A pair of local Uber drivers and their two business partners think they’ve found a way to piggyback on the popularity of the fast-growing ride sharing market.
Matt Donlon, Harold Frans, Bill Potvin and another partner are developing Uzurv, a reservation app for users of tech-driven car services like Uber and Lyft. The eight-person startup leases a 2,500-square-foot office at 2816 W. Broad St. in the Hofheimer Building in Scott’s Addition.
Uzurv (YOO’-zerv), which will begin testing in five markets later this month, lets customers reserve rides ahead of time so they aren’t limited just to drivers that happen to be on the clock for immediate, on-demand rides.
Donlon said Uzurv will be a reservation service that is separate from, but complementary to, ride hailing services like Uber. He said Uzurv does for ride hailing services what OpenTable, an online reservation network, does for restaurants.
“Uber is a great engine,” Donlon said. “What we’re doing is a service that builds off that engine … Riders want the economics of Uber but the reliability of a car service and the trust and familiarity of a chauffeur.”
Uzurv works by allowing riders to send out a reservation request for a ride that is then posted on the feeds of drivers working with ride hailing services.
The drivers will have personal profiles, and users can browse potential drivers and sort by preferences like the driver’s gender and whether the car is pet-friendly or look for their favorite drivers. Users can also pay extra to entice drivers to respond to their request.
On their side, drivers can review requests and determine the value of a potential ride.
“One of the big things we’re doing is benefiting the driver more,” Donlon said.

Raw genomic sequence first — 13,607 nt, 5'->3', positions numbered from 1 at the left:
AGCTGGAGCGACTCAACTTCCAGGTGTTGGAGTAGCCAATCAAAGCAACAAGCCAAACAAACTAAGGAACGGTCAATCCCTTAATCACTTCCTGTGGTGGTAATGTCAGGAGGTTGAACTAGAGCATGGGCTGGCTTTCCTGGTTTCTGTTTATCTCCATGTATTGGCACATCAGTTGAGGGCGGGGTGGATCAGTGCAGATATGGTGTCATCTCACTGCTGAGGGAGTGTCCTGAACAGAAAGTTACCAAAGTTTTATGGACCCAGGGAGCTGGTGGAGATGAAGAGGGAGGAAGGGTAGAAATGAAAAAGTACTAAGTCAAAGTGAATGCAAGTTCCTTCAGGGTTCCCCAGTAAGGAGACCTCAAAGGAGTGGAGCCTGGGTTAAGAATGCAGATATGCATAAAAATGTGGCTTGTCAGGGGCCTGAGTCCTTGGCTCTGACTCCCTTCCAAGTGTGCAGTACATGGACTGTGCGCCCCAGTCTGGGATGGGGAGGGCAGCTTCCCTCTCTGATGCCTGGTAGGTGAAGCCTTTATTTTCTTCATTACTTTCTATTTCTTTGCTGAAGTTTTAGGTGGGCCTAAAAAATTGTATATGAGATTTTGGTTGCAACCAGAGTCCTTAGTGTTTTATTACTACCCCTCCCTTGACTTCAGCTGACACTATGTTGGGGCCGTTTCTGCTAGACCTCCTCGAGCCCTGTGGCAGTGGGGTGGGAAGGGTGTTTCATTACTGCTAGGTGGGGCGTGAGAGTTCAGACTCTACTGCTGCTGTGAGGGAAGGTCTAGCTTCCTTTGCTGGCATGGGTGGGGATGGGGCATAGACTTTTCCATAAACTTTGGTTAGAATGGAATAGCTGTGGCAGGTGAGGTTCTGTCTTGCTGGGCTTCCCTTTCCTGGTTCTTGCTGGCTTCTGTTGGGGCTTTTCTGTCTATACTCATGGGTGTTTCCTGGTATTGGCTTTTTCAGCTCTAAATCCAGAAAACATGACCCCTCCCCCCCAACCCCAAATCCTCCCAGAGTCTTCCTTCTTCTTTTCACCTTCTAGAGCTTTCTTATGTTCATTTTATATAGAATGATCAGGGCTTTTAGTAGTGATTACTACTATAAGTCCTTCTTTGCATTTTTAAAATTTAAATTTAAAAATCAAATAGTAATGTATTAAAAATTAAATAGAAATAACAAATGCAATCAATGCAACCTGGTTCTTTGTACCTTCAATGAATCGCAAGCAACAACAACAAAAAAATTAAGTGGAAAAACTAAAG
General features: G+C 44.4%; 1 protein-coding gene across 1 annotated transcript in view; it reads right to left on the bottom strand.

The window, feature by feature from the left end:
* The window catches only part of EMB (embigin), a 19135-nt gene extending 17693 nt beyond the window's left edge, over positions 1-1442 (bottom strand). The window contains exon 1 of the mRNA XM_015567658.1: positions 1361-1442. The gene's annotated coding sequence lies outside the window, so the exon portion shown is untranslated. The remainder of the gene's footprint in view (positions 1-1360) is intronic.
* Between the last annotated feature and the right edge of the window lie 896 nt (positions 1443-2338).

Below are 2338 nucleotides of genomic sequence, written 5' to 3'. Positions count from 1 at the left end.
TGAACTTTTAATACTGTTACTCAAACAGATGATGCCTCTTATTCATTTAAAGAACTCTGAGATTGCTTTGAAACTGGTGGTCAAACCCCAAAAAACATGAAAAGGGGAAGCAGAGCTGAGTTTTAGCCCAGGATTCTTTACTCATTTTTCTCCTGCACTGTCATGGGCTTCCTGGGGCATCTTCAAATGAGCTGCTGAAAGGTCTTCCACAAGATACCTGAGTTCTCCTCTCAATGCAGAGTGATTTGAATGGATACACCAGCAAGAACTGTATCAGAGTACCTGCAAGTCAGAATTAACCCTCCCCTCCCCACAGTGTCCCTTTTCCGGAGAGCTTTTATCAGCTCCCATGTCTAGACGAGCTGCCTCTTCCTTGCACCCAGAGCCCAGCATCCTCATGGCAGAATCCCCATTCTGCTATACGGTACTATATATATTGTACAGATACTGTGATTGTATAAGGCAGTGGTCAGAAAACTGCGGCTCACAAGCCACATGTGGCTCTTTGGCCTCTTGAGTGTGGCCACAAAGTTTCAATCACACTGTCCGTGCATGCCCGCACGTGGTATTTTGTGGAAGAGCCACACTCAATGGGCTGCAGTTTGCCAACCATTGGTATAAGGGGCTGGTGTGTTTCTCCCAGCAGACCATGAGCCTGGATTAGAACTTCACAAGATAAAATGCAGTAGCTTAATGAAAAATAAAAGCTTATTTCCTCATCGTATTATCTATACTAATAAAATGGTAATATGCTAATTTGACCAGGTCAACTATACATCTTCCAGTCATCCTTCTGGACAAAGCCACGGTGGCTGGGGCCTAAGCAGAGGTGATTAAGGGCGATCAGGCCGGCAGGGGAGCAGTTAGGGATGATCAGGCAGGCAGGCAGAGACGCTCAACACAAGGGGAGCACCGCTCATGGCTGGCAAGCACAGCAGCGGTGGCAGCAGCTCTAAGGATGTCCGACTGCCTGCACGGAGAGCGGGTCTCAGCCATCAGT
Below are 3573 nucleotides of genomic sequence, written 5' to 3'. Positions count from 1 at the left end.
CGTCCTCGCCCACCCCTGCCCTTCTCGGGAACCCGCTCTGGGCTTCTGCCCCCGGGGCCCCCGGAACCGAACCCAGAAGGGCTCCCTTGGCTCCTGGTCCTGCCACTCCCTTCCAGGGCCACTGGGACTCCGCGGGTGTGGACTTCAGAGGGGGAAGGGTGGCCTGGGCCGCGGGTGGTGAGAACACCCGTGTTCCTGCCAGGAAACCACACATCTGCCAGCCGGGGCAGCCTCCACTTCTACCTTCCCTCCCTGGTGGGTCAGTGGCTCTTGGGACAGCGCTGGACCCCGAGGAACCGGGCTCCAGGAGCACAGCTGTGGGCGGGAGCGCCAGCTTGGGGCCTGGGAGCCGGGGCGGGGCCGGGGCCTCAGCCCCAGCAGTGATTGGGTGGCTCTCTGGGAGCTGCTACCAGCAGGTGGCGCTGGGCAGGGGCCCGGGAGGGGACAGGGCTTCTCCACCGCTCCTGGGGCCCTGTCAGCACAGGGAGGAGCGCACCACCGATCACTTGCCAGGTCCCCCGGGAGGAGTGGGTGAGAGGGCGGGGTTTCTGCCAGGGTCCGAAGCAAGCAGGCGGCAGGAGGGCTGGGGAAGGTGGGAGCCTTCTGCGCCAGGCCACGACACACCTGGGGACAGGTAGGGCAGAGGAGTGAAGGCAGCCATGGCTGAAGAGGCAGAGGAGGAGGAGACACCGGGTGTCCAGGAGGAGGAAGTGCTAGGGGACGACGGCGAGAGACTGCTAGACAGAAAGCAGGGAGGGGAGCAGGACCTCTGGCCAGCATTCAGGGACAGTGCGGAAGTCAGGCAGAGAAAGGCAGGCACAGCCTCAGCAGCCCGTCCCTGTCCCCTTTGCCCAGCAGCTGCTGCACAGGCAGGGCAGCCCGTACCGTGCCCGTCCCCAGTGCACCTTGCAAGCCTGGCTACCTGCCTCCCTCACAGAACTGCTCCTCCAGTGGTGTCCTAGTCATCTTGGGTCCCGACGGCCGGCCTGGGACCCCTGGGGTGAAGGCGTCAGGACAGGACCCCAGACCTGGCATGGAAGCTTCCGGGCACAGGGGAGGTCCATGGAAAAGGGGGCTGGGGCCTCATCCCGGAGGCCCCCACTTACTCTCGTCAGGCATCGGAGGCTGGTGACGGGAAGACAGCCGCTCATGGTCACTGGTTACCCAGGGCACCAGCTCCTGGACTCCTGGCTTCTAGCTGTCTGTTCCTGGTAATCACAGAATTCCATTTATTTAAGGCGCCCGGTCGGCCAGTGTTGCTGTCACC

When drivers see a reservation they would be willing to fill, they submit a request to get the reservation, which then sends a notice to the rider. When the rider chooses a driver, a chat session is opened between the two parties.
Once the rider is in the driver’s car, both are prompted to open the app of Uber, Lyft and the like to complete the rest of the transaction.
Uzurv will be free to download but will charge drivers and riders fees to use the app, to be set based on the market. For Richmond, the fees for riders and drivers will likely be between $2 and $3 per transaction.
Uber entered the Richmond market in 2014, and Lyft operates in Virginia but not yet in Richmond. Both companies do only on-demand booking and do not offer a way to reserve rides in advance.
Donlon and Frans are Richmond-based Uber drivers who met through an event they were both working in Richmond. The conversation between them dealt with ways in which using Uber could be improved for everyone involved. They agreed that creating a reservation system that allowed more information to be shared about potential riders and drivers could be a great business.
Donlon said Uber hasn’t seemed to mind.
“They have not given us the cold shoulder,” Donlon said of Uber. “We’d be opening more markets for them.”
Donlon said he has a background in cybersecurity and owns the property at 2907 W. Cary St. in Carytown, which used to be home to Portrait House and will soon house Citizen Burger Bar. He tapped into his connections at RichTech, a nonprofit that promotes technology, to find help developing Uzurv.
“I went seeking the best we have in Richmond,” Donlon said. “I found people who were not only talented but also enthusiastic to be part of a startup. They totally bought into the concept of the business.”
Donlon would not say how much money it has cost to get Uzurv where it is today. The venture is being self-financed.
The company is currently testing an early version of the Uzurv app with about 17 Richmond Uber drivers and a dozen riders with both Android devices and iOS, the software used in Apple’s smartphones.
Donlon said he knows of only one other app, called Rezzi, that is similar to Uzurv, but he is confident in his product.
He said Uber is in 180 markets in North America, and in a year, he wants Uzurv to be in at least 100 of those.
In the short term, Uzurv is planned to go into beta testing on Jan. 18 in five markets across North Carolina and Virginia before going live.
“I’m not even thinking of an exit strategy,” Donlon said. “I have a team looking internationally, as well.”